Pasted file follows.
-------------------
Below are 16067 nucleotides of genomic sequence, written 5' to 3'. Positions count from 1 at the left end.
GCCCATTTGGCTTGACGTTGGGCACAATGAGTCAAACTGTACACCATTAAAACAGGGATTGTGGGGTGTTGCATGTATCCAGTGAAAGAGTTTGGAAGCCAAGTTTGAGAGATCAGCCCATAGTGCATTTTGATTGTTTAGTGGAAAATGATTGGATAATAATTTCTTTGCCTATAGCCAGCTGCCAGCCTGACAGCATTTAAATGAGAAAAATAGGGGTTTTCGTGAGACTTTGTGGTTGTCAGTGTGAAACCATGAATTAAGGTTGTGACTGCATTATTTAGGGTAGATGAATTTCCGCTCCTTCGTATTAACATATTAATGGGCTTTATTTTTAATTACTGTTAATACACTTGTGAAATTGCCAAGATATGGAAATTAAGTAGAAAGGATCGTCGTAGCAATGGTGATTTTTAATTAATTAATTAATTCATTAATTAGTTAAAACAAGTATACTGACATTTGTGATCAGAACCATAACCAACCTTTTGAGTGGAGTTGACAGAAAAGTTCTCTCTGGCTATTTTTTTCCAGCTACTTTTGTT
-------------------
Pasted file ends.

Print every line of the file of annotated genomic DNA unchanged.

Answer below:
Below are 16067 nucleotides of genomic sequence, written 5' to 3'. Positions count from 1 at the left end.
GCCCATTTGGCTTGACGTTGGGCACAATGAGTCAAACTGTACACCATTAAAACAGGGATTGTGGGGTGTTGCATGTATCCAGTGAAAGAGTTTGGAAGCCAAGTTTGAGAGATCAGCCCATAGTGCATTTTGATTGTTTAGTGGAAAATGATTGGATAATAATTTCTTTGCCTATAGCCAGCTGCCAGCCTGACAGCATTTAAATGAGAAAAATAGGGGTTTTCGTGAGACTTTGTGGTTGTCAGTGTGAAACCATGAATTAAGGTTGTGACTGCATTATTTAGGGTAGATGAATTTCCGCTCCTTCGTATTAACATATTAATGGGCTTTATTTTTAATTACTGTTAATACACTTGTGAAATTGCCAAGATATGGAAATTAAGTAGAAAGGATCGTCGTAGCAATGGTGATTTTTAATTAATTAATTAATTCATTAATTAGTTAAAACAAGTATACTGACATTTGTGATCAGAACCATAACCAACCTTTTGAGTGGAGTTGACAGAAAAGTTCTCTCTGGCTATTTTTTTCCAGCTACTTTTGTT